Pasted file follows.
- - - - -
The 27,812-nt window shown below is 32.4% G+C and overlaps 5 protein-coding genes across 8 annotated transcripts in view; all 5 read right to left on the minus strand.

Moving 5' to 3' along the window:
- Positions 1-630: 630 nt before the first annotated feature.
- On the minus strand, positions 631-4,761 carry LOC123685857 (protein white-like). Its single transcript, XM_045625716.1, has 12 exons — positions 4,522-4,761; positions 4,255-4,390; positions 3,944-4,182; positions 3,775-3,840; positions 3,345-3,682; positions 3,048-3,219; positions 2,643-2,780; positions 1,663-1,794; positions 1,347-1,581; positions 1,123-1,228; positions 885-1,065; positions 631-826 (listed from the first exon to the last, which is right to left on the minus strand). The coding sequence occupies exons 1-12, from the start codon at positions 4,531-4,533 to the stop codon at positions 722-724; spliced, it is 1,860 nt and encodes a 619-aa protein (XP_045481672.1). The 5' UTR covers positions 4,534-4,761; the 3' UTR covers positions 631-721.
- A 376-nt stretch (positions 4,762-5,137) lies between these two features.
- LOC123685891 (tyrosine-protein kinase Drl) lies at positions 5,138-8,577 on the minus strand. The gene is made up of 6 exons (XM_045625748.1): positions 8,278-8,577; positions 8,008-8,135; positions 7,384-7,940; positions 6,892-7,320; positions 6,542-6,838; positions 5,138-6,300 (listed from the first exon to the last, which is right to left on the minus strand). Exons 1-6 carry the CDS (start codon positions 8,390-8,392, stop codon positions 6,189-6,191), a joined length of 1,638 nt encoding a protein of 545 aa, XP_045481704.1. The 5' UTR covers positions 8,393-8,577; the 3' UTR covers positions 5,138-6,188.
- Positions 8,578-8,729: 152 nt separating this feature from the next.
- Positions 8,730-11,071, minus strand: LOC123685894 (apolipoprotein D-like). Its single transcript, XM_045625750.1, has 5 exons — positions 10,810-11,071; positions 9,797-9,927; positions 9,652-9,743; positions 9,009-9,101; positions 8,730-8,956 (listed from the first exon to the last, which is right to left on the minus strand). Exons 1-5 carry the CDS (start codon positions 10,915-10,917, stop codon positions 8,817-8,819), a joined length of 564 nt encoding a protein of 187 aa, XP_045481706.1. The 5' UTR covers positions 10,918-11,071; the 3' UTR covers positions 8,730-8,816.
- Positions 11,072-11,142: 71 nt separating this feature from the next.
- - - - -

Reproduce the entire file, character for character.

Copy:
The 27,812-nt window shown below is 32.4% G+C and overlaps 5 protein-coding genes across 8 annotated transcripts in view; all 5 read right to left on the minus strand.

Moving 5' to 3' along the window:
- Positions 1-630: 630 nt before the first annotated feature.
- On the minus strand, positions 631-4,761 carry LOC123685857 (protein white-like). Its single transcript, XM_045625716.1, has 12 exons — positions 4,522-4,761; positions 4,255-4,390; positions 3,944-4,182; positions 3,775-3,840; positions 3,345-3,682; positions 3,048-3,219; positions 2,643-2,780; positions 1,663-1,794; positions 1,347-1,581; positions 1,123-1,228; positions 885-1,065; positions 631-826 (listed from the first exon to the last, which is right to left on the minus strand). The coding sequence occupies exons 1-12, from the start codon at positions 4,531-4,533 to the stop codon at positions 722-724; spliced, it is 1,860 nt and encodes a 619-aa protein (XP_045481672.1). The 5' UTR covers positions 4,534-4,761; the 3' UTR covers positions 631-721.
- A 376-nt stretch (positions 4,762-5,137) lies between these two features.
- LOC123685891 (tyrosine-protein kinase Drl) lies at positions 5,138-8,577 on the minus strand. The gene is made up of 6 exons (XM_045625748.1): positions 8,278-8,577; positions 8,008-8,135; positions 7,384-7,940; positions 6,892-7,320; positions 6,542-6,838; positions 5,138-6,300 (listed from the first exon to the last, which is right to left on the minus strand). Exons 1-6 carry the CDS (start codon positions 8,390-8,392, stop codon positions 6,189-6,191), a joined length of 1,638 nt encoding a protein of 545 aa, XP_045481704.1. The 5' UTR covers positions 8,393-8,577; the 3' UTR covers positions 5,138-6,188.
- Positions 8,578-8,729: 152 nt separating this feature from the next.
- Positions 8,730-11,071, minus strand: LOC123685894 (apolipoprotein D-like). Its single transcript, XM_045625750.1, has 5 exons — positions 10,810-11,071; positions 9,797-9,927; positions 9,652-9,743; positions 9,009-9,101; positions 8,730-8,956 (listed from the first exon to the last, which is right to left on the minus strand). Exons 1-5 carry the CDS (start codon positions 10,915-10,917, stop codon positions 8,817-8,819), a joined length of 564 nt encoding a protein of 187 aa, XP_045481706.1. The 5' UTR covers positions 10,918-11,071; the 3' UTR covers positions 8,730-8,816.
- Positions 11,072-11,142: 71 nt separating this feature from the next.